- Sydney Umstead, Asst. News Editor
ChatGPT’s Hall of Mirrors
By Sydney Umstead, Asst. News Editor
Artificial intelligence (AI) has made its way into academic conversations as professors compete in a rat race against the prospect of students using sites like ChatGPT as a loophole.
ChatGPT allows for people to put in prompts such as “Write me a paper about the French Revolution.” This tactic creates difficulty for professors when trying to figure out whether or not an assignment is authentic.
Dr. Stephen Chanderbhan, associate professor of philosophy, has updated his courses for a multitude of reasons, one being the creation of this software. He stated, “It really is not helpful to the development of a critical thinker to not have to sit down and really try to work out an argument.”
While Dr. Chanderbhan stated he is not “super paranoid about bunches of students using AI to do tests,” it does introduce difficulties like “outsourcing our ability to think for ourselves.”
Previously, students who took some of Dr. Chanderbhan’s courses would receive online and open-book tests, but now the online portion focuses on things like finding quotes or critical thinking.
The philosophy department at Canisius has faced a cut in professors. When asked if it is harder to catch AI inside a smaller department, Dr. Chanderbhan noted his experience last semester with students plagiarizing assignments, and adjudicating those instances, citing the emergence of AI in the classroom as a “secondary effect.”
“Switching from a format that would kind of make that type of cheating much more possible to a type of format where that cheating is less possible is a kind of labor-saving strategy,” said Chanderbhan.
Dr. Chanderbhan also took a philosophical approach in understanding some of the shining appeal AI has to students. He considered that, “It’s a certain set of skills, namely, looking stuff up and manipulating characters on a page.”
Dr. Chanderbhan noted “maybe in a dystopian future we can imagine where we can outsource all of our thinking into something like that,” and said, “if we do let it happen, we will have lost something, I think.”
The English department presently faces issues with toggling student writing and AI’s composition. In a conversation with Graham Stowe, Ph. D, of the Writing Center, he mentioned how artificial intelligence is taking away from a key part of the college experience.
“My bigger, overarching concern is that students using it for their work are missing an important part of college, the part where they learn to think about the world in a more sophisticated, nuanced way,” said Dr. Stowe.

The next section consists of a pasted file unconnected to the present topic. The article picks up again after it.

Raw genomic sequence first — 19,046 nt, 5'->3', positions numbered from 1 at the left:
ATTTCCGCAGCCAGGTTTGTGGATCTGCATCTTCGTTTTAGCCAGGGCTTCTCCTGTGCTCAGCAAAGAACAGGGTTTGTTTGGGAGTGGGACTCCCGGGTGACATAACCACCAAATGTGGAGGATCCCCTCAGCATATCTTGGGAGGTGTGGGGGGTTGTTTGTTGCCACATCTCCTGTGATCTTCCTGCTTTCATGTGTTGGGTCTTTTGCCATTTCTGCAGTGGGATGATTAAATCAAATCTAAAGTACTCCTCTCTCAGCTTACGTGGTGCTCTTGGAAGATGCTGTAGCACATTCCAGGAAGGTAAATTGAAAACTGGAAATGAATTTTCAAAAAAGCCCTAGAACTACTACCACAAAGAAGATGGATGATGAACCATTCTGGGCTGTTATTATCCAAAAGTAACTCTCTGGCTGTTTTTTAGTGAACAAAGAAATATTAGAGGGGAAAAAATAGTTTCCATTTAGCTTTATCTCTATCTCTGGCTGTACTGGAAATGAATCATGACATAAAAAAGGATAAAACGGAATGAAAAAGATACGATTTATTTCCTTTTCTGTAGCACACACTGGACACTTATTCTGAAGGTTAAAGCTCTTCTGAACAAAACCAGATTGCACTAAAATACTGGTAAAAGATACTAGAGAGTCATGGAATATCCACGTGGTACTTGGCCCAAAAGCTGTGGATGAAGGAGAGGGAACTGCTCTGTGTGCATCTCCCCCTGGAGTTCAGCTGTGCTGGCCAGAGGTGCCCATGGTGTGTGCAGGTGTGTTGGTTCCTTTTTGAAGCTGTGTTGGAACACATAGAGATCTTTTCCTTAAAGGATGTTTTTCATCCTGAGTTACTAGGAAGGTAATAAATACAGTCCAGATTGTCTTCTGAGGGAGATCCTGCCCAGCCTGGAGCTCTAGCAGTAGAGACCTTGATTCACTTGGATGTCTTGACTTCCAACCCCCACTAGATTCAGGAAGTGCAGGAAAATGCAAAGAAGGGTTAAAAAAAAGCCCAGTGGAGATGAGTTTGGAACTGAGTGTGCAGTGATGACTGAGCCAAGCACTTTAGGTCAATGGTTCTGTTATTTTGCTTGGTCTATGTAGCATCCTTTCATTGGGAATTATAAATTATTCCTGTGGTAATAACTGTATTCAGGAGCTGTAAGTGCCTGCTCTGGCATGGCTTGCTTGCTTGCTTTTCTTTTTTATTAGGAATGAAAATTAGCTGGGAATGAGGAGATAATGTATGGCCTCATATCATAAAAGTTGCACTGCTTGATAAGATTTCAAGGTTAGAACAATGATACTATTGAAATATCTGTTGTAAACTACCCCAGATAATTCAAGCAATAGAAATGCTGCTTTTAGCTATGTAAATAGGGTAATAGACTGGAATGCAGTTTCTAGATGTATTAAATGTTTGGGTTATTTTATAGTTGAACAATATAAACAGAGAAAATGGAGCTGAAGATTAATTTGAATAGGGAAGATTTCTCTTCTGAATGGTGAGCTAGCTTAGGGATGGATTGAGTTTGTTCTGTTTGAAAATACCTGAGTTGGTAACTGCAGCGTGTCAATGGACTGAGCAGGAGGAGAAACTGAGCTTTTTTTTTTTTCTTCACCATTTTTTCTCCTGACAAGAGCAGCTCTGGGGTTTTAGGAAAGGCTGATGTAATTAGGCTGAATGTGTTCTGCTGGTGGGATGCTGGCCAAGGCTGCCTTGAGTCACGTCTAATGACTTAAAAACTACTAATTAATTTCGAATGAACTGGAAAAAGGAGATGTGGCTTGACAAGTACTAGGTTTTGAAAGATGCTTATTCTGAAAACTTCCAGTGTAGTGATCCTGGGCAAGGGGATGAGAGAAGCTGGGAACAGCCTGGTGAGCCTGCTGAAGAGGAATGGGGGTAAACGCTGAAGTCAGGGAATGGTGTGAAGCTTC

Dr. Stowe and his colleagues are currently navigating ways to address the usage of AI such as updates to the Honor Code; however, he emphasized, “It’s important that students know, though, that using AI is already covered under our current honor code as it’s written: it is cheating to use it to do your work.”
While no decision has been made, there has been talk about more in-class writing, as AI has a way of going undetected throughout plagiarism detectors, excluding Turnitin, though they will not reveal how they’ve managed to create it.
As AI grows more advanced, there is a conversation surrounding what it can build both in terms of human art and thought.
For Dr. Chanderbhan, “If there is anything about ethics that is not formulaic, it’s not clear to me that AI can replicate that,” as he also spoke on the fact that “AI might make an absolute judgment where there is really a lot more nuance to the situation.”
In terms of art, Dr. Stowe expressed that AI has a way of taking digital art from the original creator, and “the algorithm that creates these pieces is populated by work created by real people, and they’re not getting paid for the new creation.”
As of right now, the poetry AI creates is not yet comparable to real work, as Dr. Stowe asked it to write in the style of William Carlos Williams, and it produced “a really terrible imitation.” However, AI does have the potential to expand.
Both professors discussed how AI could still be of use for students to study; however, they expressed that it should not be the backbone of someone’s work, and it has the potential to be dangerous when using it to do so.
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